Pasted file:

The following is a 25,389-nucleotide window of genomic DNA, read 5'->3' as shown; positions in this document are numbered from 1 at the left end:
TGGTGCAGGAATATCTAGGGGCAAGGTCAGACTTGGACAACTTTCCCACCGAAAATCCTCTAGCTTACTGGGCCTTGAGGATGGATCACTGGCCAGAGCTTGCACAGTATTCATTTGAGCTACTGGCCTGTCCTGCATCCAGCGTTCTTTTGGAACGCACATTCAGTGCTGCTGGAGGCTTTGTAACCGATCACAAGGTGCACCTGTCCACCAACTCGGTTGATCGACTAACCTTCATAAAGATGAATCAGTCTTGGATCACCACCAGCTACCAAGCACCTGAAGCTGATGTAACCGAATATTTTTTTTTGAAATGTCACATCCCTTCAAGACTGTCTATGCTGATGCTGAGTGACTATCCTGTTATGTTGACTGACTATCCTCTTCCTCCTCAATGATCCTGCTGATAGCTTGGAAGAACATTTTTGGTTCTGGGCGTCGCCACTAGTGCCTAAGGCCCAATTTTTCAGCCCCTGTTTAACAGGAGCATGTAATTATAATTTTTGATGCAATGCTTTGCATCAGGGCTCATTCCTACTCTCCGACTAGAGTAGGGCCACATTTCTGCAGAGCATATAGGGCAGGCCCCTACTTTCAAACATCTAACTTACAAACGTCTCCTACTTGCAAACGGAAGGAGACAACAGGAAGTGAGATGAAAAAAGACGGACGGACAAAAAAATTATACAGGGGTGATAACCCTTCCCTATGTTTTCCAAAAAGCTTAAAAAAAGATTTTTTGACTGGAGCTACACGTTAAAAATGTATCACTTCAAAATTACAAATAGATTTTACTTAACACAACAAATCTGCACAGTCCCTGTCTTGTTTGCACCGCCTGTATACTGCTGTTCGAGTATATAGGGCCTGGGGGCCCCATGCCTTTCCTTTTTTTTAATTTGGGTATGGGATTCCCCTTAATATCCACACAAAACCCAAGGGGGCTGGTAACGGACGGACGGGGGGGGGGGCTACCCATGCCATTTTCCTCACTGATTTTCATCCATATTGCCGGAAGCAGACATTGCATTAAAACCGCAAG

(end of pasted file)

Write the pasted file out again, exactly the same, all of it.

The following is a 25,389-nucleotide window of genomic DNA, read 5'->3' as shown; positions in this document are numbered from 1 at the left end:
TGGTGCAGGAATATCTAGGGGCAAGGTCAGACTTGGACAACTTTCCCACCGAAAATCCTCTAGCTTACTGGGCCTTGAGGATGGATCACTGGCCAGAGCTTGCACAGTATTCATTTGAGCTACTGGCCTGTCCTGCATCCAGCGTTCTTTTGGAACGCACATTCAGTGCTGCTGGAGGCTTTGTAACCGATCACAAGGTGCACCTGTCCACCAACTCGGTTGATCGACTAACCTTCATAAAGATGAATCAGTCTTGGATCACCACCAGCTACCAAGCACCTGAAGCTGATGTAACCGAATATTTTTTTTTGAAATGTCACATCCCTTCAAGACTGTCTATGCTGATGCTGAGTGACTATCCTGTTATGTTGACTGACTATCCTCTTCCTCCTCAATGATCCTGCTGATAGCTTGGAAGAACATTTTTGGTTCTGGGCGTCGCCACTAGTGCCTAAGGCCCAATTTTTCAGCCCCTGTTTAACAGGAGCATGTAATTATAATTTTTGATGCAATGCTTTGCATCAGGGCTCATTCCTACTCTCCGACTAGAGTAGGGCCACATTTCTGCAGAGCATATAGGGCAGGCCCCTACTTTCAAACATCTAACTTACAAACGTCTCCTACTTGCAAACGGAAGGAGACAACAGGAAGTGAGATGAAAAAAGACGGACGGACAAAAAAATTATACAGGGGTGATAACCCTTCCCTATGTTTTCCAAAAAGCTTAAAAAAAGATTTTTTGACTGGAGCTACACGTTAAAAATGTATCACTTCAAAATTACAAATAGATTTTACTTAACACAACAAATCTGCACAGTCCCTGTCTTGTTTGCACCGCCTGTATACTGCTGTTCGAGTATATAGGGCCTGGGGGCCCCATGCCTTTCCTTTTTTTTAATTTGGGTATGGGATTCCCCTTAATATCCACACAAAACCCAAGGGGGCTGGTAACGGACGGACGGGGGGGGGGGCTACCCATGCCATTTTCCTCACTGATTTTCATCCATATTGCCGGAAGCAGACATTGCATTAAAACCGCAAG